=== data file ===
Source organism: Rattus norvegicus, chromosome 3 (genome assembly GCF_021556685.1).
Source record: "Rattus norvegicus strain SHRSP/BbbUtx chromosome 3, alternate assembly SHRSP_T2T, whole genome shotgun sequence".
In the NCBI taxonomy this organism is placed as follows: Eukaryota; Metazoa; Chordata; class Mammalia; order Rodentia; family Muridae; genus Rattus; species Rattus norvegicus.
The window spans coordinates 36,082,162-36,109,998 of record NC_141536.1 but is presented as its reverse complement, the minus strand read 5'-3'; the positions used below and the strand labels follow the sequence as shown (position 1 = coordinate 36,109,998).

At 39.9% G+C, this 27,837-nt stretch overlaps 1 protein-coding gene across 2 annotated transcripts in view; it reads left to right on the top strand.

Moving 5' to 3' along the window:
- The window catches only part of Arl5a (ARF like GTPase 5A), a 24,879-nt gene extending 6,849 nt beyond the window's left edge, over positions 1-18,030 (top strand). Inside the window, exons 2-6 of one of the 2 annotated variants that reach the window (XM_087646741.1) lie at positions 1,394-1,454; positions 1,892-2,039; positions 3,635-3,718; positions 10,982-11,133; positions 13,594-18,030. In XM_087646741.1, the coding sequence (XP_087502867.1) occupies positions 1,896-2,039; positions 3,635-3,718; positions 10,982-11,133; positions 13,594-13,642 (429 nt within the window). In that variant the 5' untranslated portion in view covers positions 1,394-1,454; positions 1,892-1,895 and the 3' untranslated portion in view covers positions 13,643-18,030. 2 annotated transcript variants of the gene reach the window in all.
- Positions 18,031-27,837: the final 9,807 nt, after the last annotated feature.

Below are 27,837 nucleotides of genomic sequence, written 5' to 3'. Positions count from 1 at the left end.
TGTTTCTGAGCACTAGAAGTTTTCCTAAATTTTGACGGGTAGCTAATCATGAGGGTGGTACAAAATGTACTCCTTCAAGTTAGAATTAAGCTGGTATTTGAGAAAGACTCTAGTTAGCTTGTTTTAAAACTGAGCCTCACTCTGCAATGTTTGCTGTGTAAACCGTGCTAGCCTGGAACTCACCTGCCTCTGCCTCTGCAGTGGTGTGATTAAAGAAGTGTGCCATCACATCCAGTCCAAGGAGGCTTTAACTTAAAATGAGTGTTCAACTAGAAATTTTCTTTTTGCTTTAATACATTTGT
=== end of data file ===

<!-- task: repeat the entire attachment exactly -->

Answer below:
Source organism: Rattus norvegicus, chromosome 3 (genome assembly GCF_021556685.1).
Source record: "Rattus norvegicus strain SHRSP/BbbUtx chromosome 3, alternate assembly SHRSP_T2T, whole genome shotgun sequence".
In the NCBI taxonomy this organism is placed as follows: Eukaryota; Metazoa; Chordata; class Mammalia; order Rodentia; family Muridae; genus Rattus; species Rattus norvegicus.
The window spans coordinates 36,082,162-36,109,998 of record NC_141536.1 but is presented as its reverse complement, the minus strand read 5'-3'; the positions used below and the strand labels follow the sequence as shown (position 1 = coordinate 36,109,998).

At 39.9% G+C, this 27,837-nt stretch overlaps 1 protein-coding gene across 2 annotated transcripts in view; it reads left to right on the top strand.

Moving 5' to 3' along the window:
- The window catches only part of Arl5a (ARF like GTPase 5A), a 24,879-nt gene extending 6,849 nt beyond the window's left edge, over positions 1-18,030 (top strand). Inside the window, exons 2-6 of one of the 2 annotated variants that reach the window (XM_087646741.1) lie at positions 1,394-1,454; positions 1,892-2,039; positions 3,635-3,718; positions 10,982-11,133; positions 13,594-18,030. In XM_087646741.1, the coding sequence (XP_087502867.1) occupies positions 1,896-2,039; positions 3,635-3,718; positions 10,982-11,133; positions 13,594-13,642 (429 nt within the window). In that variant the 5' untranslated portion in view covers positions 1,394-1,454; positions 1,892-1,895 and the 3' untranslated portion in view covers positions 13,643-18,030. 2 annotated transcript variants of the gene reach the window in all.
- Positions 18,031-27,837: the final 9,807 nt, after the last annotated feature.

Below are 27,837 nucleotides of genomic sequence, written 5' to 3'. Positions count from 1 at the left end.
TGTTTCTGAGCACTAGAAGTTTTCCTAAATTTTGACGGGTAGCTAATCATGAGGGTGGTACAAAATGTACTCCTTCAAGTTAGAATTAAGCTGGTATTTGAGAAAGACTCTAGTTAGCTTGTTTTAAAACTGAGCCTCACTCTGCAATGTTTGCTGTGTAAACCGTGCTAGCCTGGAACTCACCTGCCTCTGCCTCTGCAGTGGTGTGATTAAAGAAGTGTGCCATCACATCCAGTCCAAGGAGGCTTTAACTTAAAATGAGTGTTCAACTAGAAATTTTCTTTTTGCTTTAATACATTTGT